1-2 of 2 results  for:

  • Hairdresser x
  • African American Studies x
  • Results with images only x
Clear all

Article

Glenn Caldwell

innovative Harlem hair stylist and jazz/pop songwriter, was born in Timmonsville, South Carolina, the second eldest of thirteen children of Floyd Sr. and Ethel Simon. Simon's formative years were spent in the segregated and racially tense era of the Jim Crow South but his parents never allowed him or his siblings to hate whites based on unequal laws and hostile treatment toward blacks. His positive nature and sense of style—traits that he learned from his mother—allowed him to be respected by all and would be a major part of his character for the rest of his life. He did not know, in his youth, that the “sense of style” part of his personality would play a major role in his life of hair, song writing, and entertainment.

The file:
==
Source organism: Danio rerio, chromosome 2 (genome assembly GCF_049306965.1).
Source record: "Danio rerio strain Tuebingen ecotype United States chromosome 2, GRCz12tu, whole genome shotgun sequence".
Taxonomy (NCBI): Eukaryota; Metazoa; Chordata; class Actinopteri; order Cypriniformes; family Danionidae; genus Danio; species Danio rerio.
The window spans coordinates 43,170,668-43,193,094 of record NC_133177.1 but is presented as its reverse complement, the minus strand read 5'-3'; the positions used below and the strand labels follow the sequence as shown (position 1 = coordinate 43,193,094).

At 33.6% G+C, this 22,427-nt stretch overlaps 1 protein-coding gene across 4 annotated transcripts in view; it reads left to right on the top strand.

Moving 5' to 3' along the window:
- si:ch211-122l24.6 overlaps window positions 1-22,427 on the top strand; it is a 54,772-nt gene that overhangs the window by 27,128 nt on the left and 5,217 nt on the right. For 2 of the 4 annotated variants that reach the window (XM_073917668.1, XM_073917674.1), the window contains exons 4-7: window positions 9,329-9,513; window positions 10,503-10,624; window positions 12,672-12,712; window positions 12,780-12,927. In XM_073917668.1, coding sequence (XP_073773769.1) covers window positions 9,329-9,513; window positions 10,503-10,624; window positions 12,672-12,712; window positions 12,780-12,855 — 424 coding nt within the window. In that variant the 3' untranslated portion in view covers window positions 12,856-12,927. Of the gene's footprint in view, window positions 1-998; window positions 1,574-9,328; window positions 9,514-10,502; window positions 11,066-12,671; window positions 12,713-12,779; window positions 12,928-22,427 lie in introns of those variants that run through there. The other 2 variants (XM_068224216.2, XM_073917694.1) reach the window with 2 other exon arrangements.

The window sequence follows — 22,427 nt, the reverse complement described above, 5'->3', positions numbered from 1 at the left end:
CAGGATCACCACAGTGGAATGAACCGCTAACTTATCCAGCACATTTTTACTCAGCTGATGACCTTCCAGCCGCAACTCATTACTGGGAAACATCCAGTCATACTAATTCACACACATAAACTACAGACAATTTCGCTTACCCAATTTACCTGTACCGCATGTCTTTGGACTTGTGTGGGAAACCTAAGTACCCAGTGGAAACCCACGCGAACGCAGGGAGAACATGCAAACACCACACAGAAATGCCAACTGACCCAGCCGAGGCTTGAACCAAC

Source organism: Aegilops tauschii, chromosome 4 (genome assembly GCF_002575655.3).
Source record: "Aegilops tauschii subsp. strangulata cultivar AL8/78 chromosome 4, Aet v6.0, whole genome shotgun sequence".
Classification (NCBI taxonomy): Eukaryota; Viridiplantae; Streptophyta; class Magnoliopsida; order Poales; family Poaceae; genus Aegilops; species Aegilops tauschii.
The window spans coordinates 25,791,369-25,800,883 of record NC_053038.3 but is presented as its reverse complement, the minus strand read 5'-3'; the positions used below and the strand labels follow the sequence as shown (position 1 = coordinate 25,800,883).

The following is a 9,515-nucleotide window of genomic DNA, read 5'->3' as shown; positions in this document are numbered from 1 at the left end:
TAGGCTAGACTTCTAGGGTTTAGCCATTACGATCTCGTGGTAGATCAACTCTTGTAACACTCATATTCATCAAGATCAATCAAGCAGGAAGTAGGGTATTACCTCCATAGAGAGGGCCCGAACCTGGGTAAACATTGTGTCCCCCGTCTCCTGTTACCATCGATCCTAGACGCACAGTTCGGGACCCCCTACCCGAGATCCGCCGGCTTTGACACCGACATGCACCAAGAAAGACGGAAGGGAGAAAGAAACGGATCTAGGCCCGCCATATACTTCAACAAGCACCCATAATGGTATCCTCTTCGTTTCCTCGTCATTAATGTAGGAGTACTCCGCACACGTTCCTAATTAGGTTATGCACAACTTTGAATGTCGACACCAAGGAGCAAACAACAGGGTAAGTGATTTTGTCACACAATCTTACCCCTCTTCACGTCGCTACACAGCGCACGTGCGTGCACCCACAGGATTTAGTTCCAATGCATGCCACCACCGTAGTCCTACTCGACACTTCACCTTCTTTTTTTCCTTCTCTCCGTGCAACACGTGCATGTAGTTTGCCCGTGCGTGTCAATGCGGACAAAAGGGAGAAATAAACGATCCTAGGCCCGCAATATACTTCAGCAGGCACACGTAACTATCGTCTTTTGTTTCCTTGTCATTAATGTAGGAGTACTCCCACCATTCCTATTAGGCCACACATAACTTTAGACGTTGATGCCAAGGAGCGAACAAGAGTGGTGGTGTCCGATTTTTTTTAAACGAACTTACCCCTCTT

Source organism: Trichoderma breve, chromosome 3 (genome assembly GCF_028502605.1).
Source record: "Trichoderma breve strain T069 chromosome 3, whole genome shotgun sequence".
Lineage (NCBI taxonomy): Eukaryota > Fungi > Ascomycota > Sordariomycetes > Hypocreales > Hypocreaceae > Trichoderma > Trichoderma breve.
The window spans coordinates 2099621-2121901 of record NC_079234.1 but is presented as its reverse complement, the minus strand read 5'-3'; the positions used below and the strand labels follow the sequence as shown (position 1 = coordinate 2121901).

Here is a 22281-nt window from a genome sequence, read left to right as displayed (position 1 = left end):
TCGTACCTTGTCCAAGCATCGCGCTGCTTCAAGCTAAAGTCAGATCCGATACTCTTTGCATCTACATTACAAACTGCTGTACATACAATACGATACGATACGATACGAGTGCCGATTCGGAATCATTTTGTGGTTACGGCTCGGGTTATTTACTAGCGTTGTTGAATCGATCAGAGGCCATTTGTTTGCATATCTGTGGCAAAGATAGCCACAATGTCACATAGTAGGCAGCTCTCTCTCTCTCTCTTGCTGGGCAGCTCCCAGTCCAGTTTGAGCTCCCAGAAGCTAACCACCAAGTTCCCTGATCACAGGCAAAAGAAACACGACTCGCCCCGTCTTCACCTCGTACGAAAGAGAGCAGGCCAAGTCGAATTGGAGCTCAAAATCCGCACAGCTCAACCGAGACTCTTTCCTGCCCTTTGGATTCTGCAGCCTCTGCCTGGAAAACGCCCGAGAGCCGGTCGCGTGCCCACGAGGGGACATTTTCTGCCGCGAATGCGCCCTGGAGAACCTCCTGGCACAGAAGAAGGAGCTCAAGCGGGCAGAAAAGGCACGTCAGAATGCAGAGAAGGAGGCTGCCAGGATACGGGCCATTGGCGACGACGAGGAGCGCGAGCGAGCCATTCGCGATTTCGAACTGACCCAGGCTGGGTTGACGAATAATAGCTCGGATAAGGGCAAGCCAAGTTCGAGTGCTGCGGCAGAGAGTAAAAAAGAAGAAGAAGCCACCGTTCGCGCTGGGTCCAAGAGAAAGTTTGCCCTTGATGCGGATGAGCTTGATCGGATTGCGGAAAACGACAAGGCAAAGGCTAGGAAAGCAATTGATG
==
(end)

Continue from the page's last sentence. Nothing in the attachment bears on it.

In 1940 Simon completed his early education at the segregated Brockington School in Timmonsville He made several attempts to further his ...

Article

David N. Gellman

Pierre Toussaint was a singular, yet elusive figure. The quality of his life moved some to call for his beatification as a Catholic saint in the twentieth century. His motivations and commitments as a historical figure—including his place in the history of free black life in antebellum New York City—are harder to pin down. Although he made monetary contributions to African American causes in New York and elsewhere, many of the most noteworthy beneficiaries of his assistance and sympathy were whites, with whom he forged unusually cordial connections during an era of increasing segregation and racial hostility.

Toussaint was born a slave in the French sugar colony of Saint Domingue; his year of birth has traditionally been listed as 1766, but a 1995 reassessment estimates 1778 as a more likely date, while another biographer proposes 1781 as Toussaint s birth year His mother and grandmother were house slaves ...